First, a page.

Install MongoDB Community Edition on macOS


The following tutorial uses brew to install MongoDB 3.6 Community Edition on macOS systems. To install a different version of MongoDB, please refer to that version’s documentation.


Starting with MongoDB 3.6, MongoDB binaries, mongod and mongos, bind to localhost by default. From MongoDB versions 2.6 to 3.4, only the binaries from the official MongoDB RPM (Red Hat, CentOS, Fedora Linux, and derivatives) and DEB (Debian, Ubuntu, and derivatives) packages would bind to localhost by default. To learn more about this change, see Localhost Binding Compatibility Changes.

Platform Support


MongoDB 3.6 is not tested on APFS, the new filesystem in macOS 10.13 and may encounter errors.

MongoDB only supports macOS versions 10.7 (Lion) and later on Intel x86-64.

See Supported Platforms for more information.

Install MongoDB Community Edition


If you have the Homebrew brew package installed on your OSX host and you have previously tapped the official MongoDB Homebrew Tap, skip the prerequisites and go to the Install MongoDB step.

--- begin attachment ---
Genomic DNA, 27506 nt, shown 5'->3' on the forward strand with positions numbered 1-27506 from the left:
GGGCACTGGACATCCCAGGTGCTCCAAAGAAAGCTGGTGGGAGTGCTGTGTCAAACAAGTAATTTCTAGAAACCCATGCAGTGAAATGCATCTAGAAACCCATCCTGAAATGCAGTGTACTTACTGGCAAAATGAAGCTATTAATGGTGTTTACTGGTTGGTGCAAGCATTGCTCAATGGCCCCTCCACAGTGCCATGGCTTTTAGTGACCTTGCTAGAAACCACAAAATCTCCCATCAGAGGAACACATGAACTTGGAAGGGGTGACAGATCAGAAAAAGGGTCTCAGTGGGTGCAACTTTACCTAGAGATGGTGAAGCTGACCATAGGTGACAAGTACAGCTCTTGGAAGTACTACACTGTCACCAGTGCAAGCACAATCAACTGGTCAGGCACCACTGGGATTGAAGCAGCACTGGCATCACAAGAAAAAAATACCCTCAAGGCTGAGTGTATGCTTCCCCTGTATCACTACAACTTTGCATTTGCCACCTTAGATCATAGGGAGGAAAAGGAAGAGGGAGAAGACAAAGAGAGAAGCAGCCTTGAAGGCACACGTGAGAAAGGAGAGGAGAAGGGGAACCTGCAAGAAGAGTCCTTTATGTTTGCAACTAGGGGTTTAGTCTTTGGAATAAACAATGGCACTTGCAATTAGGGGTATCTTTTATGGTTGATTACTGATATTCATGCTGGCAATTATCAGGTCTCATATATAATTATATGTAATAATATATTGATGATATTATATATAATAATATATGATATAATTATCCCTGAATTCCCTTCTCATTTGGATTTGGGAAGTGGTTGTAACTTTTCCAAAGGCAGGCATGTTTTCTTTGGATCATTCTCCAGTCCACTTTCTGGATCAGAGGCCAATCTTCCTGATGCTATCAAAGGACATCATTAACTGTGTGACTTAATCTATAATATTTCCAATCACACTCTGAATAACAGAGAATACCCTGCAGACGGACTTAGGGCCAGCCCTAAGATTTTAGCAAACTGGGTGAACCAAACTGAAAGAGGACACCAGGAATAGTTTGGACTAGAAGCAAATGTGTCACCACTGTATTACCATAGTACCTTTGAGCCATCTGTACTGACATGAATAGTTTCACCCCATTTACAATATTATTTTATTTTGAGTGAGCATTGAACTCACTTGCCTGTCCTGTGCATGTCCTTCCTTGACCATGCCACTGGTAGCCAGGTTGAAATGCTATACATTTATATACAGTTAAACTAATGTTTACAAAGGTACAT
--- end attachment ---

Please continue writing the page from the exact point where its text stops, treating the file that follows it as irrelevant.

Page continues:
Install XCode

Apple’s XCode includes command-line tools that are required by brew, and is available for free on the App Store. Make sure you are running the latest version.

Install Homebrew

Issue the following from the terminal to tap the official MongoDB Homebrew Tap:

brew tap mongodb/brew

Install MongoDB

From a terminal, issue the following:

brew install mongodb-community@3.6

In addition to the binaries, the install creates:

Run MongoDB

You can run MongoDB as a macOS service using brew, or you can run MongoDB manually as a background process. It is recommended to run MongoDB as a macOS service, as doing so sets the correct system ulimit values automatically (see ulimit settings for more information).

  • To run MongoDB (i.e. the mongod process) as a macOS service, issue the following:

    brew services start mongodb-community
  • To run MongoDB manually as a background process, issue the following:

    mongod --config /usr/local/etc/mongod.conf --fork

Both methods use the /usr/local/etc/mongod.conf file created during the install. You can add your own MongoDB configuration options to this file as well.

To verify that MongoDB is running, search for mongod in your running processes:

ps aux | grep -v grep | grep mongod

You can also view the log file to see the current status of your mongod process: /usr/local/var/log/mongodb/mongo.log.

Connect and Use MongoDB

To begin using MongoDB, connect a mongo shell to the running instance. From a new terminal, issue the following:


For information on CRUD (Create,Read,Update,Delete) operations, see: